It seems like about five minutes ago that I said goodbye to Cape Town: a thousand shades of green, evening walks and the scent of frangipani blossoms, endless beaches, nervous left-side driving excursions, and long orange weeks under the African sun.
And now I’m here in Portland, ten thousand miles away: gray-skied and bursting with spring, all mossy limbs and waterfalls, coconut tea and dinners with friends, the countdown to Easter, and the simple smallness of days. It's good to be here, but I have covered more miles in the last 30 days than I will at any other point this year, and I think all that spinning around the earth is still catching up with me. I'm doing what I can to feel anchored, before I spin off to yet another continent in April.
Last Thursday as the sun was setting I stood on the edge of the ocean, on a rocky stretch of coastal Oregon called Cape Lookout, and breathed it in deep. I'd come from Portland on a last-minute, one-night camping trip with my friend Jessica and her two young boys, and the timing couldn’t have been better: after ten solid days of rain, the sky had cleared to a thin and perfect blue. We spent the day scouting for shells on the sand, watching our long shadows bounce and bend in the golden light, and rolling out sleeping bags in a cozy yurt.
Near midnight, when the other three were in bed, the low rumble of the waves drew me outside. I buried my fists in my vest pockets and circled back through the tall pines, down the quiet path toward the Pacific. I hadn’t brought a flashlight but the moon was bright and high, and I could see well enough. Between the access road and the beach stood a tall, sandy ridge backed by a rocky berm. A halfhearted fence ran the length of the ridge, with a sign encouraging visitors to take the paved road a short distance away. I ducked under the fence and scrambled up the sand. Though I’d been able to hear the rhythmic sounds of the surf all along the path, the moment I crested the hill, it was like crossing through a wall of sound — the ocean appeared with a roar that blew with the force of wind and rose like the tide itself, wrapping me up like a blanket and chanting: alive, alive, alive.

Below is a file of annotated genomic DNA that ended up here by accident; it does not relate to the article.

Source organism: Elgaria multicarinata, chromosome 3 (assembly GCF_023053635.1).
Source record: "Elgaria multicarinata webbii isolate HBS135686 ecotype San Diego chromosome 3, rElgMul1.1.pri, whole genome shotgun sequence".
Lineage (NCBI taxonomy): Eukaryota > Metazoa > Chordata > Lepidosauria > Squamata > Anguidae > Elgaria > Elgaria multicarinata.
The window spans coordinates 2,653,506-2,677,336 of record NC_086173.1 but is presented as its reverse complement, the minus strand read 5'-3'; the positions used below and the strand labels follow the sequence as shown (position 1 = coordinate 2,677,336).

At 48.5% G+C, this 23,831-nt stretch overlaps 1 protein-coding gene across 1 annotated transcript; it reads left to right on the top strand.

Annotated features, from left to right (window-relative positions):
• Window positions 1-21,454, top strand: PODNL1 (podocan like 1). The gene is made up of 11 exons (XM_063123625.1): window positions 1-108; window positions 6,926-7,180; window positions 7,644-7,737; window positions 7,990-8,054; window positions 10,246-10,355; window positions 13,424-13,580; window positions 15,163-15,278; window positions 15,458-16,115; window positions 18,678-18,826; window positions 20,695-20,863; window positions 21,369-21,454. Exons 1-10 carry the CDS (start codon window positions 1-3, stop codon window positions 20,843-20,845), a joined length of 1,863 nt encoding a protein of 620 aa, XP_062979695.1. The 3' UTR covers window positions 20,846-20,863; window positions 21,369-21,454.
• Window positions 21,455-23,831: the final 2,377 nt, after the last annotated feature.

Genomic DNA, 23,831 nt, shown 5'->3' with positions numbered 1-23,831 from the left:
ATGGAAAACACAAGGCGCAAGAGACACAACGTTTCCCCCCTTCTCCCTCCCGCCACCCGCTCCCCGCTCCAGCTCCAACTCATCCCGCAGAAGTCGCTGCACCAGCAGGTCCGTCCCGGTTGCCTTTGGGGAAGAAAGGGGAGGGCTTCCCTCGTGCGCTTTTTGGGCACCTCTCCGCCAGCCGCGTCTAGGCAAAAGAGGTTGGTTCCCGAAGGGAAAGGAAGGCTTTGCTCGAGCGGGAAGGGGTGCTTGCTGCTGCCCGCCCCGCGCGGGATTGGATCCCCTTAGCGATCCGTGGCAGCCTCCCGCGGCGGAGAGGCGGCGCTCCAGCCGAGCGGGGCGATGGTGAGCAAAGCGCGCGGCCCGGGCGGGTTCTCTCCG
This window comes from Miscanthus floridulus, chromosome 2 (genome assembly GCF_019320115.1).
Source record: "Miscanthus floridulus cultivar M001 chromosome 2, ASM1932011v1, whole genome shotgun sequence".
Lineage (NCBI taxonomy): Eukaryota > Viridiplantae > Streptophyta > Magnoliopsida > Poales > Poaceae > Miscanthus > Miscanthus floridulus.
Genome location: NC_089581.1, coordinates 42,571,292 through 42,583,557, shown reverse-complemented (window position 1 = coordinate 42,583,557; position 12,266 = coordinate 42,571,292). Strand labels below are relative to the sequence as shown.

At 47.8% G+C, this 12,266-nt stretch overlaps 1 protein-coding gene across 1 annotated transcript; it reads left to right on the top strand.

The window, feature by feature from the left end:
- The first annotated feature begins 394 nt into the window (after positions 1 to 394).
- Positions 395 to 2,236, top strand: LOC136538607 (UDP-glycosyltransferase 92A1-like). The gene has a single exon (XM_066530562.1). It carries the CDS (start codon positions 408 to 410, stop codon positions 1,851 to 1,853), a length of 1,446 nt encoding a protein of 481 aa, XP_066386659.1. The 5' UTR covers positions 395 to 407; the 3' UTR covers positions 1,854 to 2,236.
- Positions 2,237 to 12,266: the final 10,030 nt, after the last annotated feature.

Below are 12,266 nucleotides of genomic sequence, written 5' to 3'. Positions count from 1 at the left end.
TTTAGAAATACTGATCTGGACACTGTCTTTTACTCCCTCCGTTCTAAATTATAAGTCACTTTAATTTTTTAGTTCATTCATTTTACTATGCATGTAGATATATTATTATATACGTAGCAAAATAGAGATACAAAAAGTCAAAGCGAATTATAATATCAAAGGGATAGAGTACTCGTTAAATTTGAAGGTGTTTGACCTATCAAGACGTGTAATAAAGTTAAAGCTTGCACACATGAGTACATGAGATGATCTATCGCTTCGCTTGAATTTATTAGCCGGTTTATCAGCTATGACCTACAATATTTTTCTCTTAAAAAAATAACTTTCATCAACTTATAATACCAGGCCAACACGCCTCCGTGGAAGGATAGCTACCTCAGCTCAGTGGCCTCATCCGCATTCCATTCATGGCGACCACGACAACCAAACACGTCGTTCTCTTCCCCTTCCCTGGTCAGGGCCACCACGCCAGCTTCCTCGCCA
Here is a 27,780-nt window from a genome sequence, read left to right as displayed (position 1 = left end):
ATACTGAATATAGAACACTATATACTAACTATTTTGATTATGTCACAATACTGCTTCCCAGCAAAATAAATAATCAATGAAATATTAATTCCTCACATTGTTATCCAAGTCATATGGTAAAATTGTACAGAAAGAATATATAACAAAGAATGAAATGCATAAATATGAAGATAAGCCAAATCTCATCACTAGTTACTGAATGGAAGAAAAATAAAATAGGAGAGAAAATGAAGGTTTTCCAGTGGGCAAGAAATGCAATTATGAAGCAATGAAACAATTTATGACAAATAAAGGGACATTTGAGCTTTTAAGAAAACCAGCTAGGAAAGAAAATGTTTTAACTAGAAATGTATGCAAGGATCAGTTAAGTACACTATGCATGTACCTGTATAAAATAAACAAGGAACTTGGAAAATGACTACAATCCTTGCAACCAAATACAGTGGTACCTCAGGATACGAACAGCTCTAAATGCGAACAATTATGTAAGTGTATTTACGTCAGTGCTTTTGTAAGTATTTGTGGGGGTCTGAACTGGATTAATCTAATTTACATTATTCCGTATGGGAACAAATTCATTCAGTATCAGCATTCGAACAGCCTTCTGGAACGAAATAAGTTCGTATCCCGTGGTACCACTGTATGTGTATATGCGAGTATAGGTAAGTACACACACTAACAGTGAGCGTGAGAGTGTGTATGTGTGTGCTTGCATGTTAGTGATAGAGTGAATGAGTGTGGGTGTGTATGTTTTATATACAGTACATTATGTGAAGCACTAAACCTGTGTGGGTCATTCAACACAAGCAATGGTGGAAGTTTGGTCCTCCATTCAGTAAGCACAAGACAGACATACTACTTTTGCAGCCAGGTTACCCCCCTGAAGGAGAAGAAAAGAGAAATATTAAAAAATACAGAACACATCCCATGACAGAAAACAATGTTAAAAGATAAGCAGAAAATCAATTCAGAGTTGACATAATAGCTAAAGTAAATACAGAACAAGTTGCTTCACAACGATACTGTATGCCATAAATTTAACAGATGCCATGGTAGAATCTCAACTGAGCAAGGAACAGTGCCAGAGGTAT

I stood alone at the top of the ridge and looked out into the night at the blue-ink sea…behind it the gray murmur of horizon that deepened as it rose to hold the stars; below it a layer of frothing white waves that bordered the shore. The stretch of muted sand, narrowed in the high tide. The solid mass of cliffs sloping down to the south, heavy and silent; a dark cutout against the heavens. It was breathtaking, all of it.
And then…there was the sky.
The whole clear bowl of the sky, and all its bodies of light: the Dipper, the North Star, Cassiopeia, Orion. A million other stars, pierced and streaming out of the thick night.
There’s something about seeing the whole arc of the sky, all at once — from one horizon over to the other, and back again — that cuts right to the core of me. It feels like taking in a breath bigger than your lungs can hold; like being on a ship both anchored and unmoored. Like leaving, and coming home.